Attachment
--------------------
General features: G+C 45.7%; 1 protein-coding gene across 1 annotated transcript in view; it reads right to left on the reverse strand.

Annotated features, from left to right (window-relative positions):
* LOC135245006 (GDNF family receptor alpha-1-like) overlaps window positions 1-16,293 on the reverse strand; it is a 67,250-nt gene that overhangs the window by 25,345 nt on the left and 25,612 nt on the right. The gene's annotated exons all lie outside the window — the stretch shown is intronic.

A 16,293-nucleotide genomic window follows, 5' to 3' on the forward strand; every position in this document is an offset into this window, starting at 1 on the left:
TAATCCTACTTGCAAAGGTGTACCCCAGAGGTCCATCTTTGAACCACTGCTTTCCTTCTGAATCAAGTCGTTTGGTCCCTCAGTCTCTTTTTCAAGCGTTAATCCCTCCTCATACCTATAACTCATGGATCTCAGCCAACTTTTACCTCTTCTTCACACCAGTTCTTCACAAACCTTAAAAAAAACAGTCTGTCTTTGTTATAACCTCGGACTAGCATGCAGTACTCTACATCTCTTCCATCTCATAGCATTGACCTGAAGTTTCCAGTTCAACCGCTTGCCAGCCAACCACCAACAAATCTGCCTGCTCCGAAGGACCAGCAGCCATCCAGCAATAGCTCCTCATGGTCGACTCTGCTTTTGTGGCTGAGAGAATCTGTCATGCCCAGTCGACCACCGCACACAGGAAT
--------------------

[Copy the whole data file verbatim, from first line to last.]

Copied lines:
General features: G+C 45.7%; 1 protein-coding gene across 1 annotated transcript in view; it reads right to left on the reverse strand.

Annotated features, from left to right (window-relative positions):
* LOC135245006 (GDNF family receptor alpha-1-like) overlaps window positions 1-16,293 on the reverse strand; it is a 67,250-nt gene that overhangs the window by 25,345 nt on the left and 25,612 nt on the right. The gene's annotated exons all lie outside the window — the stretch shown is intronic.

A 16,293-nucleotide genomic window follows, 5' to 3' on the forward strand; every position in this document is an offset into this window, starting at 1 on the left:
TAATCCTACTTGCAAAGGTGTACCCCAGAGGTCCATCTTTGAACCACTGCTTTCCTTCTGAATCAAGTCGTTTGGTCCCTCAGTCTCTTTTTCAAGCGTTAATCCCTCCTCATACCTATAACTCATGGATCTCAGCCAACTTTTACCTCTTCTTCACACCAGTTCTTCACAAACCTTAAAAAAAACAGTCTGTCTTTGTTATAACCTCGGACTAGCATGCAGTACTCTACATCTCTTCCATCTCATAGCATTGACCTGAAGTTTCCAGTTCAACCGCTTGCCAGCCAACCACCAACAAATCTGCCTGCTCCGAAGGACCAGCAGCCATCCAGCAATAGCTCCTCATGGTCGACTCTGCTTTTGTGGCTGAGAGAATCTGTCATGCCCAGTCGACCACCGCACACAGGAAT